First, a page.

by Tamara Lush, Associated Press
TAMPA, Fla. (AP) — It seemed like an open-and-shut DUI manslaughter case. Officers said Scott Sciple drove the wrong way down a Tampa interstate in April of 2010 and plowed head-on into another car, killing the other driver. According to court records, Sciple’s blood-alcohol level was more than three times Florida’s legal limit.
But as the case unfolded, so did the unusual circumstances of Sciple’s life. He was a Marine captain who had earned three Purple Hearts for injuries and the Bronze Star for heroism in Afghanistan and Iraq. He had nearly died from blood loss, suffered severe head trauma and once dug a mass grave for Iraqi civilians.
It’s these mental scars of combat, his lawyer says, that are to blame for the accident. Brain damage and post-traumatic stress disorder caused Sciple to blackout in a dissociative episode the night of the crash, said defense attorney John Fitzgibbons. Sciple has pleaded not guilty, and his attorney will offer an insanity defense at trial.
The other driver, Pedro Rivera, left behind a wife, two children and three stepchildren. His widow is broken-hearted and believes the military deserves some blame for the accident for not treating the Sciple’s disorder.
Remarkably, those sentiments are echoed by Marine Corps investigators who examined the case and wrote an 860-page report with recommendations for top brass. The report says the corps should be more thorough in evaluating and treating post-traumatic stress disorder, especially in Marines with brain injuries.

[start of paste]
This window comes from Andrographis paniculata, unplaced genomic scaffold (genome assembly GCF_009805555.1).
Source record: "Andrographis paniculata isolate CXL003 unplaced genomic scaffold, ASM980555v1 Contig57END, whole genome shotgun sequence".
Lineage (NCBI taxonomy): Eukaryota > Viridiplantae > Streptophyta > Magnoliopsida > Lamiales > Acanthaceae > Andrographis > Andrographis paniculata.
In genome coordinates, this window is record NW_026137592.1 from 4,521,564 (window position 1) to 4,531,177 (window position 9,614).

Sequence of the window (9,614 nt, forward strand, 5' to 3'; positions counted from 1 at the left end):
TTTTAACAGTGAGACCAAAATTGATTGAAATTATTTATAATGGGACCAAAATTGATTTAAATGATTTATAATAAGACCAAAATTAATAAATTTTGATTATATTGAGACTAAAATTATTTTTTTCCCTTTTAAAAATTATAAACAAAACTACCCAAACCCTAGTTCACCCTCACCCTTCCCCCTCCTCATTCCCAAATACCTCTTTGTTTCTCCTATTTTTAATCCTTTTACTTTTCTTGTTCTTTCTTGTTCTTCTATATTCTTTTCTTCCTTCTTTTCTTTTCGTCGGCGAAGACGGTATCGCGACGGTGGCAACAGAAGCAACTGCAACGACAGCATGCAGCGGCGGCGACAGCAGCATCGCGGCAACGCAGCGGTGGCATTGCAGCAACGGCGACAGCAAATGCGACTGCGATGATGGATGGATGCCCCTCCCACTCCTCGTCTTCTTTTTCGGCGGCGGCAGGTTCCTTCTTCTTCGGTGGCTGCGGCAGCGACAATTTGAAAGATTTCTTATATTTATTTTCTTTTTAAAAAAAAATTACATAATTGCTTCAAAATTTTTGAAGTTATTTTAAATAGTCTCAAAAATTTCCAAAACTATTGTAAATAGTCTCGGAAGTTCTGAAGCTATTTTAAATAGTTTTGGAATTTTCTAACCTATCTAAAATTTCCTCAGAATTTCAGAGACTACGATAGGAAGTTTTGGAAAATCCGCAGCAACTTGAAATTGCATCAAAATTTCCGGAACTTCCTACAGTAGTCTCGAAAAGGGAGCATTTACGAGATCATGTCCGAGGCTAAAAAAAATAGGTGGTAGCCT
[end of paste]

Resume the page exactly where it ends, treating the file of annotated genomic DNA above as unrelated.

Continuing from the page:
“This investigation reveals a disturbing vulnerability in the support we provide our combat veterans suffering the invisible wounds of PTSD,” wrote Col. John P. Crook of the U.S. Marine Corps Reserve, in a Sept. 26, 2010 letter. “It is folly to expect a wounded mind to diagnose itself, yet our Marines still depend on an anemic system of self-diagnosis and self-reporting.”
Prosecutors won’t comment about the case. Sciple is in a Tampa jail’s psychiatric ward awaiting trial.
In a call to his father after the crash, he said he wished he’d died in combat.
“I don’t know why I wasn’t killed any of the times I was wounded,” Sam Sciple quoted his son as saying. “I wish I had been.
“At least it would have been honorable. And an innocent man wouldn’t be dead.”
Scott Sciple was born and raised near Mobile, Ala. His desire was to be a fighter pilot, but he discovered during officer candidate school that he couldn’t fly planes because of a blood pressure problem.
Still, after the Sept. 11 attacks, he decided to continue in the Marines. What followed was a battle-scarred career, as detailed in the Marines’ investigative report.
— In April 2003, Sciple witnessed “a bus full of casualties and a sea of blood gushing out.” Sciple buried some of the Iraqi civilians — and then dug them up when relatives came looking.
— In October and November 2004, Sciple was wounded in separate attacks while on patrol in Iraq.
— In 2006 and 2007, Sciple rode in convoys that were hit seven times by roadside bombs in Afghanistan.
— In June 2009, Sciple lost consciousness and bled profusely after a rocket attack in Iraq, leading rescuers to believe he had died.
Sciple’s command in Iraq expressed concern that Sciple was suffering from PTSD. About two weeks after the attack, Sciple was found removing sutures from his arm with his Swiss Army knife. An assessment showed he had “mild deficits” in verbal learning and difficulty with attention.